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A patron saint for diocesan priests

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St. Thomas Becket (c.1120-1170)


Feast day: Dec. 29


People who knew Thomas Becket didn’t like him much. He was a superb administrator, with a genius for making himself indispensible to the most powerful people in England. And he was very good at making himself wealthy. Considering that he was canonized only two years after his death, it must have come as a shock to them that Becket was now a saint and a martyr.


Becket was born in London, the son of a solidly middle class family. But he wanted more. Ambition, not godliness, led him to choose a career as a cleric. Typically, power politics was reserved to members of the royal family and the nobles. The church, however, did not discriminate. The children of poor peasants could rise to great heights on the basis of their abilities, not their birth.


Early in his career he came to the attention of Theobald, the elderly archbishop of Canterbury. Theobald could no longer fulfill the onerous responsibilities of governing the church in England, so Becket took over these tasks. He was so good at it, he won the gratitude and affection of England’s leading churchman. Alas, Becket broke the old archbishop’s heart when he “traded up,” leaving Theobald’s household to become a close adviser to King Henry II.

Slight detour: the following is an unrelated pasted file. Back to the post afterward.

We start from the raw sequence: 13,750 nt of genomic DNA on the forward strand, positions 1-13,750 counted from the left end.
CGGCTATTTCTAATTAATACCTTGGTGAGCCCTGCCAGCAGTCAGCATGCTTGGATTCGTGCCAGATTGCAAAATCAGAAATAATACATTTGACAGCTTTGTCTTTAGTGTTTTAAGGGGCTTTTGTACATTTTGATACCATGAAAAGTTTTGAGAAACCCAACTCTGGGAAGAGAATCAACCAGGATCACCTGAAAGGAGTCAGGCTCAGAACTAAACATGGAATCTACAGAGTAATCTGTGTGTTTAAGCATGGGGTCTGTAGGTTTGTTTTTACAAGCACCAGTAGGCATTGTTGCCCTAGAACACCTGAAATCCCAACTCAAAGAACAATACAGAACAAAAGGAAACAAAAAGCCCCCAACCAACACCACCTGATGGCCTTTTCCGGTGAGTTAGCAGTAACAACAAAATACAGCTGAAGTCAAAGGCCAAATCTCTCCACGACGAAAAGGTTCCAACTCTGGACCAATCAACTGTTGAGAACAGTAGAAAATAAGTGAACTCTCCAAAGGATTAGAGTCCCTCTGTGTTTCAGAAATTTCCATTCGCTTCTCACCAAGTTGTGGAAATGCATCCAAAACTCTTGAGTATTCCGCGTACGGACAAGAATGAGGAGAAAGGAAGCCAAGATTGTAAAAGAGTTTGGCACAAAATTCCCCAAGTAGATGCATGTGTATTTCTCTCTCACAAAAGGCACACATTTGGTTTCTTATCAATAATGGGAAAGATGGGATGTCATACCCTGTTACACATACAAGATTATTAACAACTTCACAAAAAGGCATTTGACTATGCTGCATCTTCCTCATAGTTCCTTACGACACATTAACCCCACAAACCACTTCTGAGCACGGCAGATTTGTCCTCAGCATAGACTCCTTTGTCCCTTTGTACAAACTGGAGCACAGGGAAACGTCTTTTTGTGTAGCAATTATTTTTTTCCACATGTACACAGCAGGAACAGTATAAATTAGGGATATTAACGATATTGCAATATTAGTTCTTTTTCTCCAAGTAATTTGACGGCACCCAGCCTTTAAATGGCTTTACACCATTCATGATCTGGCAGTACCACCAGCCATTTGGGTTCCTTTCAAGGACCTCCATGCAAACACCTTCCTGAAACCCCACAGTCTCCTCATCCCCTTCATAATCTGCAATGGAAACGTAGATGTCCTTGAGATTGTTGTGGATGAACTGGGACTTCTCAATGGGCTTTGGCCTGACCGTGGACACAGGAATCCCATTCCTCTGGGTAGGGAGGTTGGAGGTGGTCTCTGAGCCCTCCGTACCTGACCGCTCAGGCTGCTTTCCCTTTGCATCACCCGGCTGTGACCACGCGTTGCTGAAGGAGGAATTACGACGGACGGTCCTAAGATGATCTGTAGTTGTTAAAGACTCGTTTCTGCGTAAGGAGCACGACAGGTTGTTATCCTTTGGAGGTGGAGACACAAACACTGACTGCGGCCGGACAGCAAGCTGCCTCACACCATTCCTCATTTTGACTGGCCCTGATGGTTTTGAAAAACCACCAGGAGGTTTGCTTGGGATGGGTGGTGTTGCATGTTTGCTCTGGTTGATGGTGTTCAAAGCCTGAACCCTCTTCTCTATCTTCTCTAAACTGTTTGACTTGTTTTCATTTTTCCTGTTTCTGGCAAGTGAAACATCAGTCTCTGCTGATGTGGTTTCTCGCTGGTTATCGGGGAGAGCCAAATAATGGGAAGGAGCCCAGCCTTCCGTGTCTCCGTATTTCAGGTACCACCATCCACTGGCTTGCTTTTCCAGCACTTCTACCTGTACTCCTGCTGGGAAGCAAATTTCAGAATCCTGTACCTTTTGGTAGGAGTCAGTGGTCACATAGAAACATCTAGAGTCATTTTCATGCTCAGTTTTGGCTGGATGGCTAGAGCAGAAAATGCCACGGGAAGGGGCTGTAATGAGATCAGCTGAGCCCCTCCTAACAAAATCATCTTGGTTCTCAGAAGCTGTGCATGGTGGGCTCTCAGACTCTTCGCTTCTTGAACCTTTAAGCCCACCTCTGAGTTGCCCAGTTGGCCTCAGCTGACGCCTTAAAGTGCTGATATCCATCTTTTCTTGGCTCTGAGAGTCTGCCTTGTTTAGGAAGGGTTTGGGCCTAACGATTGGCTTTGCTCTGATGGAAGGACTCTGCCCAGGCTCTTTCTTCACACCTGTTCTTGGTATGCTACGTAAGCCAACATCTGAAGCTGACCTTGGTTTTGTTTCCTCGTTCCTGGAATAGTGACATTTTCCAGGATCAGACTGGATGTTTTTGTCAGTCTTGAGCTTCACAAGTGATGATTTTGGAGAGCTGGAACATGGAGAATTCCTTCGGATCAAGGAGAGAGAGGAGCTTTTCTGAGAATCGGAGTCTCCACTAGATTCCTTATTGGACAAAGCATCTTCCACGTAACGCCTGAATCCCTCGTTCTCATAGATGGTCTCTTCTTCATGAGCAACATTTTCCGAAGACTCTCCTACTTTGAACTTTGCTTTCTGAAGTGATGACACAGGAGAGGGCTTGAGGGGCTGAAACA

When Archbishop Theobald died, Henry asserted a privilege claimed by many kings in Europe, naming Becket as the next archbishop of Canterbury. With one of his closest friends as archbishop, Henry felt he could extend his royal authority over the church in England. He was wrong.


Once Becket was consecrated, grace touched his heart and to everyone’s surprise — maybe shock is a better word — he became a changed man. He was as careful about his prayers and celebrating Mass as once he had been about the king’s business. He did penance for years of careless living. He gave lavishly to the poor. Yet Henry failed to notice the change that came over his friend.


When Henry tried to extend his authority over the church, Becket insisted that the church must be independent of the state or else it would be a tool for monarchs.


Stung by Becket’s opposition, Henry brought a host of false charges against his one-time friend, including treason. Death threats from the king’s men followed. Fearing for his life, Becket fled to France. For the next six years, Henry and Becket jockeyed for position, each trying to win the support of the pope. In the end, arbitrators for each side worked out a truce that permitted Becket to return home to Canterbury, but the central issue of the liberty of the church had never been resolved. When Becket excommunicated bishops who had supported Henry in his feud with the king, Henry threw one of his notorious tantrums that ended with him crying, “Will no one relieve me of this troublesome priest?” Four of the king’s knights set out at once for Canterbury. There they confronted Becket in his own cathedral, demanding that he give in to Henry’s demands. When the archbishop refused, the knights hacked him to death at the foot of the altar.


St. Thomas Becket quarreled with his king over the independence of the church. Monks had their abbot to defend them, but the diocesan clergy whose rights would have been lost if the king won, looked upon the archbishop as their particular champion, in heaven just as he had been on earth.


Craughwell is the author of This Saint Will Change Your Life.


© Arlington Catholic Herald 2017